At this stage I lose track of the journey as the train stops at several minor stations, as I’m buried in a crossword. My attention’s suddenly distracted as one of the girls that boarded at Bath gets up. She turns to what I assume is her boyfriend and pouts, pulling a pose that makes me wonder if she’s trained as a dancer. “Fine,” she says coyishly, “I’ll go over here if you don’t want my company.” Her boyfriend says nothing, grins and starts rolling a cigarette. As he brings the paper to his lips, without warning, the lights go out in our carriage, save for a flickering one in the middle, and the train begins to slow. It’s pitch black outside. Involuntarily I raise my head to look at the lights, as if my gaze will turn them on. It doesn’t. Everybody looks around unsure of what to do. The flickering light is both irritating and unsettling. Suddenly the train lurches forward as it speeds up, and the girl almost loses her footing.

The carriage behind ours is fully lit, but nobody seems to want to move into it. It’s as if there’s some unknown force behind the door that’s keeping people from picking up their bags and moving seats. If anything the glow from the second carriage is even more unsettling than the flickering light. I’m not normally afraid of the dark, but I’m slightly unnerved. The lack of noise isn’t helping either, but I try to put any thoughts out of my mind as stupid. Although none of the passengers in the carriage have spoken, the unease in the air is clear.

We pull into Westbury and stop again. We’re sitting for a good few minutes when suddenly there’s an almighty roar as the engine revs up, and the lights come on again. The engine dies and the lights go off again. The carriage behind ours still has its lights on though. The engine revs again, but no lights this time. Suddenly a different conductor leaps into the carriage from the platform. “Get out!” He shouts, with urgency in his voice. “Get out of this carriage! Move! Move into the carriage behind.” I’ve no idea why he’s so agitated. Perhaps he’s running late and wants to get home, but it’s not doing anything to ease the nervousness.

We gingerly move into the second carriage. It’s empty except for one of those old, slightly frazzled alcoholic men you get at train and bus stations. His face is flushed red, he’s wearing an army camouflage jacket, and has a greying pony tail. He looks up with ravaged eyes as my group enters the carriage, then moves down in his seat.

I select a new seat. From my position I can see the possible ballet dancer girl nervously jigging her foot up and down. I can’t see her boyfriend – he’s obscured by the seat. There’s another massive lurch and the train moves again. The guard comes through and locks the door into the darkened carriage, then hurries back down the train without a word.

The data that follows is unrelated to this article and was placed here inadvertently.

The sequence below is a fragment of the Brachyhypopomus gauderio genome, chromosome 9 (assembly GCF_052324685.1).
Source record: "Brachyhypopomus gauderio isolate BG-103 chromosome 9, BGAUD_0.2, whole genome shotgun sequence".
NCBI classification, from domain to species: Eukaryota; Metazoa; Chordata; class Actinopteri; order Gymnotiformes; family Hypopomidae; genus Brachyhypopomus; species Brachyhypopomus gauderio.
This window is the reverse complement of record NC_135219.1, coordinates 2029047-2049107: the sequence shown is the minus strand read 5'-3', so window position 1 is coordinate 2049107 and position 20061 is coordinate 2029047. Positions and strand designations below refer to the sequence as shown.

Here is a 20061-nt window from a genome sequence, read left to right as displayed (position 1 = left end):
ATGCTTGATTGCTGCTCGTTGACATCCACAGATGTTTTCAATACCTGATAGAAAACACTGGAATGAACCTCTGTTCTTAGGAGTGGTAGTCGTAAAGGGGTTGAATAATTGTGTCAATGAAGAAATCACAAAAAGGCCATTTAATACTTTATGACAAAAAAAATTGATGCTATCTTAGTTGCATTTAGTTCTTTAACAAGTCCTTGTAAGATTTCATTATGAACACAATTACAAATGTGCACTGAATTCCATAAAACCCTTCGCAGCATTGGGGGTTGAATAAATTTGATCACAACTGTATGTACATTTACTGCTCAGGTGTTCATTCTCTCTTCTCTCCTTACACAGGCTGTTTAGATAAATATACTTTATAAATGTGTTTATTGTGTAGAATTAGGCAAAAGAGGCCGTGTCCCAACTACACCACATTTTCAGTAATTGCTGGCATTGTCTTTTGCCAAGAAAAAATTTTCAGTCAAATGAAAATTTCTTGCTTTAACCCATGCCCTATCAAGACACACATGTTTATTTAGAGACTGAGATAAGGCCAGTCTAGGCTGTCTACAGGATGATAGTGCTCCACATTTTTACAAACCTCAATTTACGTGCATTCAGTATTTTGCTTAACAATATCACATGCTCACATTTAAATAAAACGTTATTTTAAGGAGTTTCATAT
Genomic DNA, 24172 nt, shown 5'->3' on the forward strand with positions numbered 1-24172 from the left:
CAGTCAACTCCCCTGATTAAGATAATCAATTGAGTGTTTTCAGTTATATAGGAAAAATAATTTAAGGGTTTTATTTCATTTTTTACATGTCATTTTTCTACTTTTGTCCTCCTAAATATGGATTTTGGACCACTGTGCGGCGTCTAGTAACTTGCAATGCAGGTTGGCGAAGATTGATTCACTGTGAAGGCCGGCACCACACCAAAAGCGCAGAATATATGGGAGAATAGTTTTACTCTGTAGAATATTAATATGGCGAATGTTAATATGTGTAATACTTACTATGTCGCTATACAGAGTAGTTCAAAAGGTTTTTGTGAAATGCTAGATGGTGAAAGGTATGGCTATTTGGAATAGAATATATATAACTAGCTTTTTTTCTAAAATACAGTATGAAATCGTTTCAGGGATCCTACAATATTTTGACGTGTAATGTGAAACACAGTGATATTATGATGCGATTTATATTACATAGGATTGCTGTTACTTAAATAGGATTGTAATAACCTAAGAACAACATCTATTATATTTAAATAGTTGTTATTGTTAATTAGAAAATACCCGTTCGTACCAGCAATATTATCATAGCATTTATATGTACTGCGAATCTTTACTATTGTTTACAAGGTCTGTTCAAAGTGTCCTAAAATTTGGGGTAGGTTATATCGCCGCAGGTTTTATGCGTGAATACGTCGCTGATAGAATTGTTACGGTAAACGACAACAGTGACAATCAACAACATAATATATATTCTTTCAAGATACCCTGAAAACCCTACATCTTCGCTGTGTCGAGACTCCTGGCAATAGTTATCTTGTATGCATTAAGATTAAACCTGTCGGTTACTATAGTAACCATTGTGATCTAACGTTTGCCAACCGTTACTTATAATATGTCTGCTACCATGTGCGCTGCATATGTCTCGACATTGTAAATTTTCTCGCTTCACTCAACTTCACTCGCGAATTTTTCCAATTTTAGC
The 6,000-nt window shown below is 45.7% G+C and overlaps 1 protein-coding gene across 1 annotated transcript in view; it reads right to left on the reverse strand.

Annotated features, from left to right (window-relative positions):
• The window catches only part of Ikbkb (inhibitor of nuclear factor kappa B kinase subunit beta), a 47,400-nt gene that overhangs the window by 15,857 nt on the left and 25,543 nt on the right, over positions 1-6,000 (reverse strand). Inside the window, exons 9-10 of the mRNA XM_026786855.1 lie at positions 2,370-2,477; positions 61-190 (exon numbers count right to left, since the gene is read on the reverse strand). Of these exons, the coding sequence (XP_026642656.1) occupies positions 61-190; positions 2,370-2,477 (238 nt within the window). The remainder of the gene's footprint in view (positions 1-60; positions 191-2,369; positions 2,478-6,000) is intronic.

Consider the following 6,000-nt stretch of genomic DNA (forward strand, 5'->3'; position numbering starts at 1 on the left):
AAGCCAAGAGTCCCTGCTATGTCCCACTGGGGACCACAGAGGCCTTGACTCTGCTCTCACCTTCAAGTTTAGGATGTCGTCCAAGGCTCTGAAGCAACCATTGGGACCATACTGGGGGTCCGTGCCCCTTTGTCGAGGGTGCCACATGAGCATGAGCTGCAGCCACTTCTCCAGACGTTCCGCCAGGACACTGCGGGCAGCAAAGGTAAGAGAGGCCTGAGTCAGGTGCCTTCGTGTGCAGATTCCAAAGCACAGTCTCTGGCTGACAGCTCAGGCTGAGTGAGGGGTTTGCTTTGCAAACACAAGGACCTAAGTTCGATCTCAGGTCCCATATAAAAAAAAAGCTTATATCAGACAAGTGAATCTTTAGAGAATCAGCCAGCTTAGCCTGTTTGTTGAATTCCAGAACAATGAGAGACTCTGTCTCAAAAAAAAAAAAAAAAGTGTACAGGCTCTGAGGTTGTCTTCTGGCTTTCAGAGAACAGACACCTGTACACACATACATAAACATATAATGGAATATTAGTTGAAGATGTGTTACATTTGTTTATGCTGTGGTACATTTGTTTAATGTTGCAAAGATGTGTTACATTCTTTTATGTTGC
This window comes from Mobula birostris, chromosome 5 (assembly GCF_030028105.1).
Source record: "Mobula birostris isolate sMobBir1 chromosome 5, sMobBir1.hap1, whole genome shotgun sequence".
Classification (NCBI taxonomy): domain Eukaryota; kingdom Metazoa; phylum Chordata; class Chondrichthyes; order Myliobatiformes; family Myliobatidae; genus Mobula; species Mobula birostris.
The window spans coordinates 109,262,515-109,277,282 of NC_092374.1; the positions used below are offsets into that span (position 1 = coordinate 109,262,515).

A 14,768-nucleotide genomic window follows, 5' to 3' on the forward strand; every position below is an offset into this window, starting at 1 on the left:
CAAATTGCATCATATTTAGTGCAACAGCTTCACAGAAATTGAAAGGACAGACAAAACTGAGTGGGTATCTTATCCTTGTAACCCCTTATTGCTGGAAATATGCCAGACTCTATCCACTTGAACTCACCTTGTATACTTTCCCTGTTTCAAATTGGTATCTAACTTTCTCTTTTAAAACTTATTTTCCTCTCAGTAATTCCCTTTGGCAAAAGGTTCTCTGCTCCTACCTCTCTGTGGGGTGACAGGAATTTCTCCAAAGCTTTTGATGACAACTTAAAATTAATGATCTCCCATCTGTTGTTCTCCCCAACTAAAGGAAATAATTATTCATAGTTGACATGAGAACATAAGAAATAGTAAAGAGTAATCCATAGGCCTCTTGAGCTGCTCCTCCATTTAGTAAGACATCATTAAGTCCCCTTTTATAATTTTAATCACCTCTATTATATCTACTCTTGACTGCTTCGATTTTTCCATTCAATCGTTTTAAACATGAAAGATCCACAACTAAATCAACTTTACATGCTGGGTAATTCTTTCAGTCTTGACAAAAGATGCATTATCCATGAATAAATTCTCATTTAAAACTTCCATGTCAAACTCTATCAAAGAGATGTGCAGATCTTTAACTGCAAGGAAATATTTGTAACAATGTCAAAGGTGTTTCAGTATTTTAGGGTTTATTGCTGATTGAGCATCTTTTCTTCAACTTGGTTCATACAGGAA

We stop at two more rural stations. I’ve no idea where we are now, as it’s impossible to make out anything outside the window. Then, without warning the lights snap off in our carriage and the train grinds to a halt. I sit bolt upright, and look around. It’s really difficult to see anything other than outlines. Out of the corner of my eye, I think I see a sudden movement, and I wheel around in my seat. There’s nothing there. I turn back. This is not pleasant. I think about getting up to look for the guard, but I don’t feel capable of getting out of my seat. Some strain of my brain keeps telling me it would be a very bad idea to get up, and as long as I stay in my seat I’m safe. Then, as abruptly as they went off, the lights come on again. I look around, everything seems normal, although the fat ginger woman is slumped against the window. Is she asleep? I don’t know, but I don’t remember her being asleep before the lights went off. He face starts to slide down the window somewhat. Am I being paranoid here? I look around the carriage. Everyone else is looking uneasy still, but no more so than before. The ballet dancer is still jiggling her leg. Then I realise I can’t see the old alcoholic guy. Perhaps he got off when I wasn’t looking. I turn quickly to see behind me, in case he’s there. He’s not. We’ve been stationary for several minutes.

Then, again, we lurch forward and are off again, only this time we’re gathering a momentum of speed we’ve not had before. The noise comes back all of a sudden and it’s deafening. I try to relax back into my seat, but it proves impossible. I’m somewhat on edge.

Then, without warning, we stop again. Only there are lights outside, and I realise it’s my stop. I pick up my bag and get up, pausing to look at the fat woman. She’s still slumped against the window and has slipped a bit further down. I have an urge to poke her with a stick to see if she moves, but decide I’d be better getting off.

I step onto the platform and the air of menace that was present on the train vanishes. Two people get on the train and, as I cross the bridge and the train lurches forward once more, I wonder to myself what their journey will be like.

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February 2008
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Yes, this is my name. And my email. Use it wisely or you're not getting a biscuit with your tea: garyllewellynandrews [at] gmail [dot] com